We're sorry, but the page you were seeking does not exist. It may have been moved or expired. Perhaps our search engine can help.
Shannon Schneider does what most people only dream about - flying up to Mach 2 in a U.S. Air Force F-16 fighter jet for a living.
Sound off on the important issues at
The 1993 Juneau-Douglas High School graduate, home on leave from her station in northern Japan, said there are still far fewer women than men flying fighter jets. But Schneider says when flying nearly 600 mph in a $40 million piece of machinery, it comes down to ability.
"You're just another person in the squadron," Schneider said. "They take you based off of your skill and how you do, not based off your sex."
But she said they have come a long way since women began flying warplanes in 1992.
"They did a pretty amazing job paving the way," she said.
Schneider's father, Don Cary, said he wouldn't have guessed that his daughter would become a fighter pilot, but said he isn't surprised because of her abilities.
"She's always just been a very calm, just a dedicated, persistent kind of person," he said. "She wanted to fly and she pursued her goal."
Cary said having a daughter who is a fighter pilot is pretty special.
"She's our big bragging piece," he said. "We all get excited when we talk about the things that she's accomplished."
Schneider said she found a passion for aeronautics in Juneau while learning how to fly with family friends. Still, she didn't anticipate becoming a fighter pilot when entering the Air Force Academy after graduating high school.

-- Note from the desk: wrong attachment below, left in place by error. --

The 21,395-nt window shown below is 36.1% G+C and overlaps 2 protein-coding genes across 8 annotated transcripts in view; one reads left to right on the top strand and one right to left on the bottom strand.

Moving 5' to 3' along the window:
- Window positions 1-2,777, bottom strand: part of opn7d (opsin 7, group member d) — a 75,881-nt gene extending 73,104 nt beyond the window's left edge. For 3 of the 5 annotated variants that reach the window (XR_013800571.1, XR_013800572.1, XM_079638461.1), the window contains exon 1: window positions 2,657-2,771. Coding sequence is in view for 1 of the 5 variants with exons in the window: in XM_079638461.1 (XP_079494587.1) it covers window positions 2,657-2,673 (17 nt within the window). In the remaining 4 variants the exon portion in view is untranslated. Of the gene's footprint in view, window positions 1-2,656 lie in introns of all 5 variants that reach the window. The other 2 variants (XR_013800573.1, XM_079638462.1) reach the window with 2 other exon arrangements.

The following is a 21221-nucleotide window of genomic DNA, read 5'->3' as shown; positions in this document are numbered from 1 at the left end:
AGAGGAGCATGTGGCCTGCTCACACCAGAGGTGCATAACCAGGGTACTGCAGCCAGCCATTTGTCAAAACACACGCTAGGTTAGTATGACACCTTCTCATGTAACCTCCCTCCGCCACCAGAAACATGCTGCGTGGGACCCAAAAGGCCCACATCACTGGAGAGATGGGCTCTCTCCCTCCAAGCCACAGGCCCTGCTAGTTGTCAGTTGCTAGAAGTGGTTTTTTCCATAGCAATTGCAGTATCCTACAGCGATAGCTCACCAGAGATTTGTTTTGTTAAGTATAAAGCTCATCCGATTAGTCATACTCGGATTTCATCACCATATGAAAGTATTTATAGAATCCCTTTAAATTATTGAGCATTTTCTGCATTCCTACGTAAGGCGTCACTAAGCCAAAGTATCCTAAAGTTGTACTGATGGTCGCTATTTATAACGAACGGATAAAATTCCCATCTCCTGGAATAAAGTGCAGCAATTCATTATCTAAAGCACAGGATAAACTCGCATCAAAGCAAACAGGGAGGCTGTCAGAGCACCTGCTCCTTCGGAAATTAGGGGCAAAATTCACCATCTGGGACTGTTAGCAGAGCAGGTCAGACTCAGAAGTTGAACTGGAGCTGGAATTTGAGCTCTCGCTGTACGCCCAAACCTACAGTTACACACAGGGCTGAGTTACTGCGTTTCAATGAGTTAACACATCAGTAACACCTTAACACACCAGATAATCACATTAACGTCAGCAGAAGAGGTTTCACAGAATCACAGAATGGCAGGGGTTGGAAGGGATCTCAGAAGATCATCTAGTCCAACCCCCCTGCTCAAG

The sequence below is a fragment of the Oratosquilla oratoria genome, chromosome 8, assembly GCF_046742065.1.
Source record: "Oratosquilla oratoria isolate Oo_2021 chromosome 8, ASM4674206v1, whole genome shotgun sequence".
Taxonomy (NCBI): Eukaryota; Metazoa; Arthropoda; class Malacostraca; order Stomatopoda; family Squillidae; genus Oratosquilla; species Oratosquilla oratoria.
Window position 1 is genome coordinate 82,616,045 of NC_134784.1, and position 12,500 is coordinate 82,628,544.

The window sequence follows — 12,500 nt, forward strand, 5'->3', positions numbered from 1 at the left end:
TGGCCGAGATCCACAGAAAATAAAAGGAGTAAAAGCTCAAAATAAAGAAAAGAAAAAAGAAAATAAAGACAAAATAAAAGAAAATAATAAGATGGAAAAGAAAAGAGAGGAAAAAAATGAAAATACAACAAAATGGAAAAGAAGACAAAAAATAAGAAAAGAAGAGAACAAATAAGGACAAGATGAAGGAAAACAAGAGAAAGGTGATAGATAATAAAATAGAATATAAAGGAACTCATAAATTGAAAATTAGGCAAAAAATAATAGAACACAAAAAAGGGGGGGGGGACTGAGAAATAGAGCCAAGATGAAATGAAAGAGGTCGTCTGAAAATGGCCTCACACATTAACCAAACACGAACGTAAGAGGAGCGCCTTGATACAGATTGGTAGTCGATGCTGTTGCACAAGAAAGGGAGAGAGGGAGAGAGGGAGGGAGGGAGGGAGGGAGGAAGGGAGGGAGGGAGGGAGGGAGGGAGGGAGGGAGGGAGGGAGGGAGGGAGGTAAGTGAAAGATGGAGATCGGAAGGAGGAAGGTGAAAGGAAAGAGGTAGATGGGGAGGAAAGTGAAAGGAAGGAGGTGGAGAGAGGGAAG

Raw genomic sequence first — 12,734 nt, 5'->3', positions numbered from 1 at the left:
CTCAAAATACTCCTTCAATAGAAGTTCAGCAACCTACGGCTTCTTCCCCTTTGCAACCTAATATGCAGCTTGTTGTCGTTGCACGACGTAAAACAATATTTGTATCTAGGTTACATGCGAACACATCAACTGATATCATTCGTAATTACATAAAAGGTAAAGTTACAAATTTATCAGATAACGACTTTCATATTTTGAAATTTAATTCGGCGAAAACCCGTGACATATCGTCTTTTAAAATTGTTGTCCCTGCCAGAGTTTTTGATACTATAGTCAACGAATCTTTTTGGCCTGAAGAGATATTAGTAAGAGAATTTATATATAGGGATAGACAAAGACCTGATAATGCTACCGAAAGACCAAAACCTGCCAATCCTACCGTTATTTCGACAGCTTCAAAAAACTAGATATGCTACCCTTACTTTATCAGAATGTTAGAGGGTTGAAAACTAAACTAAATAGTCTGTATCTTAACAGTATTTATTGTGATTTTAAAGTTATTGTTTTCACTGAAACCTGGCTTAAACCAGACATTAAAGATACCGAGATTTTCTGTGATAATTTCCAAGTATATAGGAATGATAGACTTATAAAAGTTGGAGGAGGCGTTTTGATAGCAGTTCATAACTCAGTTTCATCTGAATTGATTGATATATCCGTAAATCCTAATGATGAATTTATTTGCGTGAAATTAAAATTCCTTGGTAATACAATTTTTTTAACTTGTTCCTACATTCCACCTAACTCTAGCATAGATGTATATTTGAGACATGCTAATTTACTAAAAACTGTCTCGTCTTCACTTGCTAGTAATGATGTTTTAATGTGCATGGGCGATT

"I didn't know at that point what I wanted. I just knew I liked to fly," she said.
After graduating from the academy in 1997, Schneider learned to fly gliders and later became an instructor. Then she moved to Oklahoma to begin pilot training, later moving up to the F-16.
Schneider said the schedule of a fighter pilot is demanding. She said it generally takes six to 12 hours of mission planning for a 112- to two-hour flight. And after each flight - she averages about three a week - she said there is a debriefing to see how they can improve.
"It's pretty intense," Schneider said. "We work, on average, 12-hour days, Monday through Friday."
She said she has racked up more than 2,000 flying hours in her career, 600 of which have been spent in the fighter jets. Schneider has seen many places in that amount of time, including flight exercises in Singapore and India.
"They've never seen a female fighter pilot," she said of India. "They were trying to figure out how I played into the whole thing and could I pull as many (G forces) as the guys and perform at the same level. Of course I can."
Like the Goose and Maverick call signs made famous in the major motion picture "Top Gun," Schneider also has a commanding call sign.
"My Alaska heritage shines through on this one - they call me Grizz," she said. It's painted on the side of her jet. "Most people don't know my real name. They just know me as Grizz."
Schneider said her squadron remains vigilant in a time of war. She said it continues to study Iraq and that knowledge has enabled them to become a smarter and sharper fighting force.
"On a daily basis we make sure we are ready to go - anywhere," she said.
Schneider said it is possible for other local kids to follow in her jet stream if they work hard in school and reach for their goals.
"The best advice I can give anyone while they're in middle school or high school is set yourself up for success," she said. "Get to a point where when you have to make a choice on a career path, you've put yourself in such a position that you can make a choice."